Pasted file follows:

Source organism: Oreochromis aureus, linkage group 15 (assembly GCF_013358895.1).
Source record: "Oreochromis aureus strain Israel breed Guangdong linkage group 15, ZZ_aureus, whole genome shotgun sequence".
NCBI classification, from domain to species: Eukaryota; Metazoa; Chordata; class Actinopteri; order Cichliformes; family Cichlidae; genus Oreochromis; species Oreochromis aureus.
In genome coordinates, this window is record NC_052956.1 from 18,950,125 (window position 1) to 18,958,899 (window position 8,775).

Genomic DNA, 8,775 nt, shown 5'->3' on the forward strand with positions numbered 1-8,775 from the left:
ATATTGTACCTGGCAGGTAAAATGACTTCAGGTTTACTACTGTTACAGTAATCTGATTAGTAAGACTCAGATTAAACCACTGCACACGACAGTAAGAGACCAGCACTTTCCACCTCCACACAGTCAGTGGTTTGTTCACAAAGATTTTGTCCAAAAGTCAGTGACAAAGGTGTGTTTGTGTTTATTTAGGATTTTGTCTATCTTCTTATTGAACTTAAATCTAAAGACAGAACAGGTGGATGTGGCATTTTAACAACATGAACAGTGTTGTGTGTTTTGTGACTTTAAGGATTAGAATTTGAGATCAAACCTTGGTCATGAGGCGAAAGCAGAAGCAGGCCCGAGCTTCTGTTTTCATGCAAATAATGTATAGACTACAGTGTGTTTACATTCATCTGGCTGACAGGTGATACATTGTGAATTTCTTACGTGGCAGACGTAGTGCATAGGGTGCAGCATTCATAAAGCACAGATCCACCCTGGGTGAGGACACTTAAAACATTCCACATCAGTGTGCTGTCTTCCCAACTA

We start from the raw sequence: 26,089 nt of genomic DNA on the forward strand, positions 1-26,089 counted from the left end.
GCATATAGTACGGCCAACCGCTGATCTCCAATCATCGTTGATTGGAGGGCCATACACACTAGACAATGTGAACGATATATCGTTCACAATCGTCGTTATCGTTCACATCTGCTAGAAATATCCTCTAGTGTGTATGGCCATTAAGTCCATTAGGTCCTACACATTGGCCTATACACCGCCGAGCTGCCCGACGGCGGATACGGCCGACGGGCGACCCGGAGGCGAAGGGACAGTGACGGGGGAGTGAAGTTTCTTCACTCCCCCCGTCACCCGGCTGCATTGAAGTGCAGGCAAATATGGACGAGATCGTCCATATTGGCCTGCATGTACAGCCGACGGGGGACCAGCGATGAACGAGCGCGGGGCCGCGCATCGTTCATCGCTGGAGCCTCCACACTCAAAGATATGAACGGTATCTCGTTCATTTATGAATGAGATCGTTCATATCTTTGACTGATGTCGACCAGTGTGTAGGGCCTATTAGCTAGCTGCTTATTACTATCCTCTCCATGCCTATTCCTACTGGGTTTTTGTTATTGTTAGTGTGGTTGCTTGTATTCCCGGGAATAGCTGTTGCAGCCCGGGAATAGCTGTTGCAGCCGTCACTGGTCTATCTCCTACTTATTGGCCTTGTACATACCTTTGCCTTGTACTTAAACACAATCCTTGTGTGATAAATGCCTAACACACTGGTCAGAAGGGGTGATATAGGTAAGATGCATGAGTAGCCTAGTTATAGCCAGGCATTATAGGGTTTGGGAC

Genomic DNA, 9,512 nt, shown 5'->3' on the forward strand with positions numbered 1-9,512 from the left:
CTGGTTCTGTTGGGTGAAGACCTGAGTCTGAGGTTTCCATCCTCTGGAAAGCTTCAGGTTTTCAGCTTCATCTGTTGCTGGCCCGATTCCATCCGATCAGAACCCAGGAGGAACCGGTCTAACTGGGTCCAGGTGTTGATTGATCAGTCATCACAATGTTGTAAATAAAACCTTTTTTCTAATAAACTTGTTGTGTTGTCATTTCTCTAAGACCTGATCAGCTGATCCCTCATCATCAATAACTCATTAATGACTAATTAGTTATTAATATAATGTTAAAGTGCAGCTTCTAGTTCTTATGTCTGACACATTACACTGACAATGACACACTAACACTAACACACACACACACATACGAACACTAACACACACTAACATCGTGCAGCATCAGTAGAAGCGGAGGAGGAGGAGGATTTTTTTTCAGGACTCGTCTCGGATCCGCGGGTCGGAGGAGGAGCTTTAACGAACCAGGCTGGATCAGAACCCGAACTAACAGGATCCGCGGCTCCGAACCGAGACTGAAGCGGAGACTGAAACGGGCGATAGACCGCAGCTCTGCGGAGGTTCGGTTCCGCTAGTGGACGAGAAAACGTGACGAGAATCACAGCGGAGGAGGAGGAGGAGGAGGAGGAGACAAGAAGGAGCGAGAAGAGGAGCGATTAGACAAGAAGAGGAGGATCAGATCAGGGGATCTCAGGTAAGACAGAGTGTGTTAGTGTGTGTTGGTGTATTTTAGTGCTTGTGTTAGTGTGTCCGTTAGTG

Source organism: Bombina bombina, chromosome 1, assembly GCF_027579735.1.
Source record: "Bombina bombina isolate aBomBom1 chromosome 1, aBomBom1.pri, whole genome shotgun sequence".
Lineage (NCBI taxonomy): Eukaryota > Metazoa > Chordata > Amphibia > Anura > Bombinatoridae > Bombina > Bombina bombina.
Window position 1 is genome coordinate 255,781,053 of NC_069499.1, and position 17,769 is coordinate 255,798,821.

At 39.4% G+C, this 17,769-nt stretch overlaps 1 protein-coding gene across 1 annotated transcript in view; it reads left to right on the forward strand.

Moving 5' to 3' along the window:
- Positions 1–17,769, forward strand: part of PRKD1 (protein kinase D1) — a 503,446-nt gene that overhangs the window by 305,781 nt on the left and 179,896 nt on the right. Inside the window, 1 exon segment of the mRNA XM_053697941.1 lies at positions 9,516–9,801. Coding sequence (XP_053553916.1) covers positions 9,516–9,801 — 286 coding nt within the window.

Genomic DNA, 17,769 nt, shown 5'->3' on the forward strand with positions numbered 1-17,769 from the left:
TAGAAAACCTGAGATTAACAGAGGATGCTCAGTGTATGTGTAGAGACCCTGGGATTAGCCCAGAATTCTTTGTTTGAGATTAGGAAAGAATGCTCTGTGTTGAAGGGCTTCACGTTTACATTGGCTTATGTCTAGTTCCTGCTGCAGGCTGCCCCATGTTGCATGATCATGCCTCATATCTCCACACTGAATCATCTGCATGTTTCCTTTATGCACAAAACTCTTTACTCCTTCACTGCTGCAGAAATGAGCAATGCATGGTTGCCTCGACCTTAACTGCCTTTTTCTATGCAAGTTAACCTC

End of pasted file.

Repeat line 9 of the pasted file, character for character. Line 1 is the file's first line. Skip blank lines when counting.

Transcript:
Genomic DNA, 9,512 nt, shown 5'->3' on the forward strand with positions numbered 1-9,512 from the left: